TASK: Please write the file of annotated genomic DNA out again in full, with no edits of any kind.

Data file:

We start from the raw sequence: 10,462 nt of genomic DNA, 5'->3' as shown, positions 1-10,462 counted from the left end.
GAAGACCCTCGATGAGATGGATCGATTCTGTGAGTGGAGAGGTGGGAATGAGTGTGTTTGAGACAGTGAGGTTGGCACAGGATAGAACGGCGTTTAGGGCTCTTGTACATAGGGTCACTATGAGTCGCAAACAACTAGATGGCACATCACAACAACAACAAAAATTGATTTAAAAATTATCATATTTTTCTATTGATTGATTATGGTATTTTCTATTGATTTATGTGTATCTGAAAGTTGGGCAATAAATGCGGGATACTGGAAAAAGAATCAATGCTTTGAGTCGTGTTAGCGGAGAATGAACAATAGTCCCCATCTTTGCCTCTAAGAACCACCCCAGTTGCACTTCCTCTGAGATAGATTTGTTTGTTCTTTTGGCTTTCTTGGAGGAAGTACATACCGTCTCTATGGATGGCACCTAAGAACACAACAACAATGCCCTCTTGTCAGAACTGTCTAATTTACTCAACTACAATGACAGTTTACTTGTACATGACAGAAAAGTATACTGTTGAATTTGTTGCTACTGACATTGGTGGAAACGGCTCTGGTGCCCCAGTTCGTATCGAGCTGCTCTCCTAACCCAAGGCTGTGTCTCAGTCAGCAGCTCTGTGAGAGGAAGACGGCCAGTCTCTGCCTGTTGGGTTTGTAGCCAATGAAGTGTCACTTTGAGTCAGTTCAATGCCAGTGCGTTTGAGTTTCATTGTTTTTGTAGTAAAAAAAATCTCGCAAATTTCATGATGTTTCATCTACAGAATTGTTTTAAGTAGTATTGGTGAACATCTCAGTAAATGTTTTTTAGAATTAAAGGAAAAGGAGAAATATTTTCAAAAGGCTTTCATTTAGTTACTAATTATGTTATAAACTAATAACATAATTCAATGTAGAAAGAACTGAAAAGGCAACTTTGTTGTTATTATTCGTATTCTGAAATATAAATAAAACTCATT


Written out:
We start from the raw sequence: 10,462 nt of genomic DNA, 5'->3' as shown, positions 1-10,462 counted from the left end.
GAAGACCCTCGATGAGATGGATCGATTCTGTGAGTGGAGAGGTGGGAATGAGTGTGTTTGAGACAGTGAGGTTGGCACAGGATAGAACGGCGTTTAGGGCTCTTGTACATAGGGTCACTATGAGTCGCAAACAACTAGATGGCACATCACAACAACAACAAAAATTGATTTAAAAATTATCATATTTTTCTATTGATTGATTATGGTATTTTCTATTGATTTATGTGTATCTGAAAGTTGGGCAATAAATGCGGGATACTGGAAAAAGAATCAATGCTTTGAGTCGTGTTAGCGGAGAATGAACAATAGTCCCCATCTTTGCCTCTAAGAACCACCCCAGTTGCACTTCCTCTGAGATAGATTTGTTTGTTCTTTTGGCTTTCTTGGAGGAAGTACATACCGTCTCTATGGATGGCACCTAAGAACACAACAACAATGCCCTCTTGTCAGAACTGTCTAATTTACTCAACTACAATGACAGTTTACTTGTACATGACAGAAAAGTATACTGTTGAATTTGTTGCTACTGACATTGGTGGAAACGGCTCTGGTGCCCCAGTTCGTATCGAGCTGCTCTCCTAACCCAAGGCTGTGTCTCAGTCAGCAGCTCTGTGAGAGGAAGACGGCCAGTCTCTGCCTGTTGGGTTTGTAGCCAATGAAGTGTCACTTTGAGTCAGTTCAATGCCAGTGCGTTTGAGTTTCATTGTTTTTGTAGTAAAAAAAATCTCGCAAATTTCATGATGTTTCATCTACAGAATTGTTTTAAGTAGTATTGGTGAACATCTCAGTAAATGTTTTTTAGAATTAAAGGAAAAGGAGAAATATTTTCAAAAGGCTTTCATTTAGTTACTAATTATGTTATAAACTAATAACATAATTCAATGTAGAAAGAACTGAAAAGGCAACTTTGTTGTTATTATTCGTATTCTGAAATATAAATAAAACTCATT